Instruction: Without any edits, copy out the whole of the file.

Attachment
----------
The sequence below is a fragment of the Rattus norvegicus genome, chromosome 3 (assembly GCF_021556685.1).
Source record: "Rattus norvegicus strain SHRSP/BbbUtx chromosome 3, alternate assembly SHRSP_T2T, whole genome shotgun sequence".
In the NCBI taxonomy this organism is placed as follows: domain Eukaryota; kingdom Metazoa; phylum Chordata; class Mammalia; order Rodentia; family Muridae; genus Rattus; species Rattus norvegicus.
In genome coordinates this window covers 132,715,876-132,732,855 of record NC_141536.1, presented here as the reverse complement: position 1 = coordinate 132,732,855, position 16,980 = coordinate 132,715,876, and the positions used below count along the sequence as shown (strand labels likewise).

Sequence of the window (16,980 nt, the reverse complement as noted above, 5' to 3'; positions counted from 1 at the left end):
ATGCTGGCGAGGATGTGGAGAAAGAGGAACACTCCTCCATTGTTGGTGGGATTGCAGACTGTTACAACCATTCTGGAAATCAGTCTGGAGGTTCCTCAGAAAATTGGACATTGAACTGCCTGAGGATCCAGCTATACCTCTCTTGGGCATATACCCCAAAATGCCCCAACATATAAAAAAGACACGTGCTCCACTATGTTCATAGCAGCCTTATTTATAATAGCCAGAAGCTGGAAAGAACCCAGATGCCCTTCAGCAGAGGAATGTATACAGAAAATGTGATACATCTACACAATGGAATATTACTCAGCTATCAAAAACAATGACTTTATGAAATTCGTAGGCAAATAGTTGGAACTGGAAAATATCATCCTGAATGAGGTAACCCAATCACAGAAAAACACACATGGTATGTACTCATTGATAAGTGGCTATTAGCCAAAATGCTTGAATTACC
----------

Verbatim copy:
The sequence below is a fragment of the Rattus norvegicus genome, chromosome 3 (assembly GCF_021556685.1).
Source record: "Rattus norvegicus strain SHRSP/BbbUtx chromosome 3, alternate assembly SHRSP_T2T, whole genome shotgun sequence".
In the NCBI taxonomy this organism is placed as follows: domain Eukaryota; kingdom Metazoa; phylum Chordata; class Mammalia; order Rodentia; family Muridae; genus Rattus; species Rattus norvegicus.
In genome coordinates this window covers 132,715,876-132,732,855 of record NC_141536.1, presented here as the reverse complement: position 1 = coordinate 132,732,855, position 16,980 = coordinate 132,715,876, and the positions used below count along the sequence as shown (strand labels likewise).

Sequence of the window (16,980 nt, the reverse complement as noted above, 5' to 3'; positions counted from 1 at the left end):
ATGCTGGCGAGGATGTGGAGAAAGAGGAACACTCCTCCATTGTTGGTGGGATTGCAGACTGTTACAACCATTCTGGAAATCAGTCTGGAGGTTCCTCAGAAAATTGGACATTGAACTGCCTGAGGATCCAGCTATACCTCTCTTGGGCATATACCCCAAAATGCCCCAACATATAAAAAAGACACGTGCTCCACTATGTTCATAGCAGCCTTATTTATAATAGCCAGAAGCTGGAAAGAACCCAGATGCCCTTCAGCAGAGGAATGTATACAGAAAATGTGATACATCTACACAATGGAATATTACTCAGCTATCAAAAACAATGACTTTATGAAATTCGTAGGCAAATAGTTGGAACTGGAAAATATCATCCTGAATGAGGTAACCCAATCACAGAAAAACACACATGGTATGTACTCATTGATAAGTGGCTATTAGCCAAAATGCTTGAATTACC